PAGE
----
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100 years ago in Spokane: Cold snap creates coal-shortage fears

A shortage of coal, caused by a recent nationwide strike, raised fears that the city would run short of fuel during the brutal cold spell. (Spokane Daily Chronicle archives)

The temperature hit 14 below zero in Spokane, the Spokane Daily Chronicle reported, and the city was forced to adopt “drastic and far-reaching” fuel-saving schedules for businesses and factories.

Most would be open only from 11:30 a.m. to 5:30 p.m. Some businesses, such as theaters and billiard rooms, would be open only from 5 to 11 p.m.

A shortage of coal, caused by a recent nationwide strike, raised fears that the city would run short of fuel during this brutal cold spell.

The entire Northwest was locked in the cold snap, and many cities were running short of coal.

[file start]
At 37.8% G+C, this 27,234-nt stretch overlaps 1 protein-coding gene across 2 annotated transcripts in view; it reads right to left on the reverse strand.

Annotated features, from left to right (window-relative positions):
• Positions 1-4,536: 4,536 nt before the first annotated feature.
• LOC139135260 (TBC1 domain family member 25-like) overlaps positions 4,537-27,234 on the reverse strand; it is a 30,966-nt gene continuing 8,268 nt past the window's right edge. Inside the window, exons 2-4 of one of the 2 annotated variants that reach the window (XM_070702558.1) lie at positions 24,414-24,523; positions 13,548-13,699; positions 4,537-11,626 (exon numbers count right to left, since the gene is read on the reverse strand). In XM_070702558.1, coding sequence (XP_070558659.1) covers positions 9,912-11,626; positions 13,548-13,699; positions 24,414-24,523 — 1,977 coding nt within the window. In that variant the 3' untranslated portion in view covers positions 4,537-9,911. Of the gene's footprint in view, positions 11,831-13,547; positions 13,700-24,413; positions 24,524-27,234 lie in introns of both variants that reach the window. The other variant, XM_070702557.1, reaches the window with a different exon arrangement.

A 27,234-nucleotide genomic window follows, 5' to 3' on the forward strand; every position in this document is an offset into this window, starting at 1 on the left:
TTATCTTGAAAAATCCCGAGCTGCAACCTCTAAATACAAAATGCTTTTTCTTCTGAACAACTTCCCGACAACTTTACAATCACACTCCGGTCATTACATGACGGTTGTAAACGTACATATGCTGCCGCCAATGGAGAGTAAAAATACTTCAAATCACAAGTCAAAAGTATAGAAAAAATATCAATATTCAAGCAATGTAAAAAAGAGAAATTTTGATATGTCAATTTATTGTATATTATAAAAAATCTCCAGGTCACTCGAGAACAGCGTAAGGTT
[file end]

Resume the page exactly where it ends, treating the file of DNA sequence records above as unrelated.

From the Sunday matinee file: The Spokane Ministerial Association backed down from its effort to close theaters on Sundays, after taking “much unfavorable criticism.”

The ministers admitted that the public interpreted their earlier stance as an attempt “to prevent people of this city from enjoying such Sunday amusements at they may desire, at theaters or elsewhere.”

The ministers ultimately agreed to a new ordinance that affirmed Spokane’s longstanding practice of allowing Sunday movies, plays and other amusements.

From the bank robber beat: Spokane detectives spent the last 24 hours searching for the Union Park Bank bandit, with no luck.

After the gun-toting robber sped away in an auto, “two wagon loads” of police officers were immediately sent out. Yet they found no trace.

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